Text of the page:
Thoughts can be directed by a person, but only to an extent. One can concentrate one’s thoughts on study, but it is difficult to know how that happens. The experience of study (or the loosely related one of computer programming) can an in depth totally encompassing one, leading to a condition known to programmers as “being in the zone“. This can also apply in other fields of human endeavour too.

Often though, without the person being aware, the zone drifts away and the person ends up in the day dream state, thinking of things other than the topic that is supposed to be being thought about. This usually happens when the person has difficulty in concentrating on the topic as it bores them or they don’t understand it.

Some thoughts are completely below the level of the conscious, such as those that one has when one is asleep. Like all thoughts they soon fade into the depths and mostly leave no impression on the memory. Occasionally though, some dreaming thoughts survive in the memory through the process of waking, but they often seem bizarre or irrelevant to anything to do with our conscious lives. Sometimes though, they can be source of inspiration, as in the case of one of the inventors of the sewing machine, Elias Howe.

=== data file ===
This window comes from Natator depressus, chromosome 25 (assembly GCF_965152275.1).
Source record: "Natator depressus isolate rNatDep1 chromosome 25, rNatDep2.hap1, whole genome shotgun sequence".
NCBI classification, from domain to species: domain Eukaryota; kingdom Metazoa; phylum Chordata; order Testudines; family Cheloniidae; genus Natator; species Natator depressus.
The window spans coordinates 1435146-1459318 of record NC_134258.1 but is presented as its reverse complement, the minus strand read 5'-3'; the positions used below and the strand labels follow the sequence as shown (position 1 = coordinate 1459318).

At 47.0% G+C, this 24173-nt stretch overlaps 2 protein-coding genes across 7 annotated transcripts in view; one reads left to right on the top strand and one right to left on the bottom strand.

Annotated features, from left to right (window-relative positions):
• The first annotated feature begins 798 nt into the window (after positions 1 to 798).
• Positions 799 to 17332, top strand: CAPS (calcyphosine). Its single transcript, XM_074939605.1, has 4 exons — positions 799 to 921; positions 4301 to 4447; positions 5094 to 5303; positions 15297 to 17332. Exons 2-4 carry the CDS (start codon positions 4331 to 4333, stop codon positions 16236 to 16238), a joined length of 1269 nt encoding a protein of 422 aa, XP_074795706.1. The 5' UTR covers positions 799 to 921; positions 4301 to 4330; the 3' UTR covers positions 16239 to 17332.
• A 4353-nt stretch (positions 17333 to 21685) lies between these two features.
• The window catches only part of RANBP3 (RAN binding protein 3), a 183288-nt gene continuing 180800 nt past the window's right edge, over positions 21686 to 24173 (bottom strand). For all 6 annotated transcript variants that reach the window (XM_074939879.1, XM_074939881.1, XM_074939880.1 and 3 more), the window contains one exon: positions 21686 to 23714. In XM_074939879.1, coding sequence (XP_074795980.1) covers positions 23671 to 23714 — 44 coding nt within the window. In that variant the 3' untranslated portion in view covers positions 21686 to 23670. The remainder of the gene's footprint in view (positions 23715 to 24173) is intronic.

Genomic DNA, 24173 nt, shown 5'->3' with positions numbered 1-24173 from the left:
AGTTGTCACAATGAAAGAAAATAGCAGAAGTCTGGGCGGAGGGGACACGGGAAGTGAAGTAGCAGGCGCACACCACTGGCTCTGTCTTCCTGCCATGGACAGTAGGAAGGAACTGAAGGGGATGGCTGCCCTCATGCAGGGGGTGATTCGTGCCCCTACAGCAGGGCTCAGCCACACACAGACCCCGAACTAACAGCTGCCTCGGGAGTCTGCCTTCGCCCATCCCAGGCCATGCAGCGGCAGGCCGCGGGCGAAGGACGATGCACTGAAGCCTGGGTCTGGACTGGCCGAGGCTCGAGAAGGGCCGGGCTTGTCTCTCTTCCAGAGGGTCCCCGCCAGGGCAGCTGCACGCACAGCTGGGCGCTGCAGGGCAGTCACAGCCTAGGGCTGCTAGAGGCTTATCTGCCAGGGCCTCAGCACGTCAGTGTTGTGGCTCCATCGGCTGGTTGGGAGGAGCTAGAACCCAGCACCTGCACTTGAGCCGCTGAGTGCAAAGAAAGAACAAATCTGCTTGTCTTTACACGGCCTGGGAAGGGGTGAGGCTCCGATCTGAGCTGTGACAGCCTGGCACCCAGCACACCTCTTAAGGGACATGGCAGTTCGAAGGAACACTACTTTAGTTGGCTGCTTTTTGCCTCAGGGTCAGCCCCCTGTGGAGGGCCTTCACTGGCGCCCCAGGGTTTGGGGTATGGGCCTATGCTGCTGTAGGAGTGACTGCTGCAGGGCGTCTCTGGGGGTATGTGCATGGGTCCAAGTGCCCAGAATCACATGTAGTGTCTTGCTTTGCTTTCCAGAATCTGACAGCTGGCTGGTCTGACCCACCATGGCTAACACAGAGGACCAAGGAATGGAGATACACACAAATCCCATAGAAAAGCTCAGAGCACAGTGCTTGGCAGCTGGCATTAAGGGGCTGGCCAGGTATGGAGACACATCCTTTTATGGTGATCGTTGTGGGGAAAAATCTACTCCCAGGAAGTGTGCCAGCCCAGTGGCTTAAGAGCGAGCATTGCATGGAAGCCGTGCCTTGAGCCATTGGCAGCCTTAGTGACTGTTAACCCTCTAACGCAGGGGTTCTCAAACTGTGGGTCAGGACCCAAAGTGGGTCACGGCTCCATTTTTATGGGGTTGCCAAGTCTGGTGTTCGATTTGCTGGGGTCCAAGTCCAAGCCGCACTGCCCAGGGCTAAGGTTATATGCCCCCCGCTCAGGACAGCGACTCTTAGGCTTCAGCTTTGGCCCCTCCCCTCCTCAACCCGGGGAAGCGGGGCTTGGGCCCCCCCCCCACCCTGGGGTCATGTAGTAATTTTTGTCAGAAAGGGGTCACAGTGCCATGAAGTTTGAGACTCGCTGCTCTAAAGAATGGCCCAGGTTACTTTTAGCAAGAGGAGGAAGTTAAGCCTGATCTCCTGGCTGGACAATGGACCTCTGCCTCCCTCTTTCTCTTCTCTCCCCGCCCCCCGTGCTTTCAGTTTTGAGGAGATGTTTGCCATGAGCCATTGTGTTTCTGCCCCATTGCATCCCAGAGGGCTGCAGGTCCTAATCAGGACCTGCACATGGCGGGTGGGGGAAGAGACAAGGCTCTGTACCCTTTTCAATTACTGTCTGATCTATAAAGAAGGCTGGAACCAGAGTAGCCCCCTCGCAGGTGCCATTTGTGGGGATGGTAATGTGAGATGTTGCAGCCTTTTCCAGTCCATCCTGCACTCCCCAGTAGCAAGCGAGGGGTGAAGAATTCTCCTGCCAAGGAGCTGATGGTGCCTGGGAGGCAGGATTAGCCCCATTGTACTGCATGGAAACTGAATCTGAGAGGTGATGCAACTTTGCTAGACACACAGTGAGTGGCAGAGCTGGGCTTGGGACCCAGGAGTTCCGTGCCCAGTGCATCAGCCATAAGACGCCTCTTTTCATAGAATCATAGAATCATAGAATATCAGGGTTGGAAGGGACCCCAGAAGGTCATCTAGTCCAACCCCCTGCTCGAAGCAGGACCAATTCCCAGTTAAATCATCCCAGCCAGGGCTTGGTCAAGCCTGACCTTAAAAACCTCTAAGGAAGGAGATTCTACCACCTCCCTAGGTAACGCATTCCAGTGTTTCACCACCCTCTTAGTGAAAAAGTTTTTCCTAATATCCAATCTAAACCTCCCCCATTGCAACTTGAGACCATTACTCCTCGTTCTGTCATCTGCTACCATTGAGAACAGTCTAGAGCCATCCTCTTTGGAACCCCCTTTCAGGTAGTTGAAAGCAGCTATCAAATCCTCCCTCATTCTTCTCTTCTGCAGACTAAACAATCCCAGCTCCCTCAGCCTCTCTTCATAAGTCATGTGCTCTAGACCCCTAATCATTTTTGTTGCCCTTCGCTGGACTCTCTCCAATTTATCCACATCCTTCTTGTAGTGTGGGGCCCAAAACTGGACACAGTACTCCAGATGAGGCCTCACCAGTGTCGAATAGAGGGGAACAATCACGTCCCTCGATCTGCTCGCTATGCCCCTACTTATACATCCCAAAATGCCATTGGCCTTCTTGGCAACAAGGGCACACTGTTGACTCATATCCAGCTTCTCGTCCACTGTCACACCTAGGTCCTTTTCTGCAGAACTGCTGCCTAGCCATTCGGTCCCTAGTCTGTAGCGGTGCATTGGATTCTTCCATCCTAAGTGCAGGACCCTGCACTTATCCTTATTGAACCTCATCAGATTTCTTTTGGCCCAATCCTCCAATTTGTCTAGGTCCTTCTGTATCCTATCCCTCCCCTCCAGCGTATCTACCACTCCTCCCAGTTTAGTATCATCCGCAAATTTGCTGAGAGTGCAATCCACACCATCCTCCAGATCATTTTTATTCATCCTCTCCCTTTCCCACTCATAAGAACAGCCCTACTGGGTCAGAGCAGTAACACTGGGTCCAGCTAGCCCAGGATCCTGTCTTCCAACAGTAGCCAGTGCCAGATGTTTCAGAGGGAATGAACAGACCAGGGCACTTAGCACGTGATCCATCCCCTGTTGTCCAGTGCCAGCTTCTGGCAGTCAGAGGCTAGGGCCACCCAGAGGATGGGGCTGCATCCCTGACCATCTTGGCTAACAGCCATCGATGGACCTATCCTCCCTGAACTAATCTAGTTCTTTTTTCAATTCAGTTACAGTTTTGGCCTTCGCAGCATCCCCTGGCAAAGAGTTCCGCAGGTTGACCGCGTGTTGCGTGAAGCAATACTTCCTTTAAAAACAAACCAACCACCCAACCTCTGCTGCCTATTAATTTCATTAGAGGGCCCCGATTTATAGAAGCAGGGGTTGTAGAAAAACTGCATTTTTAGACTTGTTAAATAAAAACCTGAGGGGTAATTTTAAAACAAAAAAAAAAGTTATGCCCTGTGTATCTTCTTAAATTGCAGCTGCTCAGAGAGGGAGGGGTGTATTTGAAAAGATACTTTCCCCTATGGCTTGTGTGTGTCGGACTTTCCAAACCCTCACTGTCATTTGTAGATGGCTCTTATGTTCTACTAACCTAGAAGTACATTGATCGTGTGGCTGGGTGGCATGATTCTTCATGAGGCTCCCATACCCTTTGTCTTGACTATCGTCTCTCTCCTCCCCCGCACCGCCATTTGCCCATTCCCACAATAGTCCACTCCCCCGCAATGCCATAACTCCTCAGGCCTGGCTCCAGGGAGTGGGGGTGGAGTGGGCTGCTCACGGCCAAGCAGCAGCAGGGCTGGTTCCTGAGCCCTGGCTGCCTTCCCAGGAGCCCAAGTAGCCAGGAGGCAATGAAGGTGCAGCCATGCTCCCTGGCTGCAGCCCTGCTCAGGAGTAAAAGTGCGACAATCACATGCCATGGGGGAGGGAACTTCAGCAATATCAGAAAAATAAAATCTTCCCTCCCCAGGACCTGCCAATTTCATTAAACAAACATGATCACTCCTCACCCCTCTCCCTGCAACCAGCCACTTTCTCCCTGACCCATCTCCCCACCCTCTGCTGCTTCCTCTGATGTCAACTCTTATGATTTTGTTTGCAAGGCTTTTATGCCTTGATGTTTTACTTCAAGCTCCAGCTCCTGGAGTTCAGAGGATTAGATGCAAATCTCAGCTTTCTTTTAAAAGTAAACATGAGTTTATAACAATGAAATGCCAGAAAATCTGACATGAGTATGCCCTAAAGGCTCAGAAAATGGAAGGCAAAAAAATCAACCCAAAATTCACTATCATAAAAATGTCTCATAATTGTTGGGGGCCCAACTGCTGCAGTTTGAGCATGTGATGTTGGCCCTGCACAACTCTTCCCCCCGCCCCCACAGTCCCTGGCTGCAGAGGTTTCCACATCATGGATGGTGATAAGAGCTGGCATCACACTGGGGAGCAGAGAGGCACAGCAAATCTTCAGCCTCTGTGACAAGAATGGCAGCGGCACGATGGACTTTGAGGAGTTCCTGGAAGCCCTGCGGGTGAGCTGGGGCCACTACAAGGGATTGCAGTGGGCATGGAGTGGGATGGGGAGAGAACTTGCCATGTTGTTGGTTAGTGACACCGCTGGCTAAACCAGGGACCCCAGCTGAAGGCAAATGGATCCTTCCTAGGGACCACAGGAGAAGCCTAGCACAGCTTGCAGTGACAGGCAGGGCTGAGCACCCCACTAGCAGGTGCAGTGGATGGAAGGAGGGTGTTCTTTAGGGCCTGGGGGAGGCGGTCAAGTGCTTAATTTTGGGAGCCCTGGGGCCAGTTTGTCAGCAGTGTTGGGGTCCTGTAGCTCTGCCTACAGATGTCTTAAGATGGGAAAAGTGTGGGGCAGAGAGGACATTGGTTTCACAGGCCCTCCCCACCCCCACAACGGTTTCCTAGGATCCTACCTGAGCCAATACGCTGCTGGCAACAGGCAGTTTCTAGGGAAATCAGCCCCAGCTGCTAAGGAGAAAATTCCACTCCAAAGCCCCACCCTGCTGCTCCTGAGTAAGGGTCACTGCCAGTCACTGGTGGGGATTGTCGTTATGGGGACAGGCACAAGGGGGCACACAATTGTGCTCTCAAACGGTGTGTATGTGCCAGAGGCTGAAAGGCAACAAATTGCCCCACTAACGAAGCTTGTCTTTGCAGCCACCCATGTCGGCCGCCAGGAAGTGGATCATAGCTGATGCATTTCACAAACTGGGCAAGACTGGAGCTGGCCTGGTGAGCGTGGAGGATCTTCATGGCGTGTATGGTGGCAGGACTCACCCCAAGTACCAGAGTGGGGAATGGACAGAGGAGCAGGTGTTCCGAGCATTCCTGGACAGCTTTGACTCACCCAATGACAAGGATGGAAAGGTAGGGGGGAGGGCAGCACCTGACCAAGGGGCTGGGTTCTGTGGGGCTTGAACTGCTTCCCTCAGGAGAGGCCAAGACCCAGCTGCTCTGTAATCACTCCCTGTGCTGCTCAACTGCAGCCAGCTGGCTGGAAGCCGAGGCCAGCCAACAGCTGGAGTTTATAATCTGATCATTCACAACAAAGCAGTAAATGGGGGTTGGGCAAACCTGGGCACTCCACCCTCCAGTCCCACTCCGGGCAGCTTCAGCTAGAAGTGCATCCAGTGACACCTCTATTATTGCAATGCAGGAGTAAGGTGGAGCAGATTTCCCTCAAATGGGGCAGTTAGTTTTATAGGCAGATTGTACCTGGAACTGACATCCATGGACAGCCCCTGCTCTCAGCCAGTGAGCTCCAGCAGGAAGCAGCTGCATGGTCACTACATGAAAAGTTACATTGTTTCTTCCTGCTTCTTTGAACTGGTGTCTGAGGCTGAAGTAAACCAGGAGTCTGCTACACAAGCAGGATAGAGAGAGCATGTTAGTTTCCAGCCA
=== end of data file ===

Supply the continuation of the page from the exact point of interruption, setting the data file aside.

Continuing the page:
Sewing machine, type Calanda 17
Sewing machine, type Calanda 17 (Photo credit: Wikipedia)

Weather or not.

English: Cliffs of Moher - Inclement weather a...
English: Cliffs of Moher – Inclement weather again! (Photo credit: Wikipedia)

(One day late again – this is becoming annoying!)

The human race probably evolved language for the single purpose of being able to discuss the weather. It’s one of the first things that people learn about when learning a foreign language. Obviously, when language had been evolved, the human race found other uses for the facility.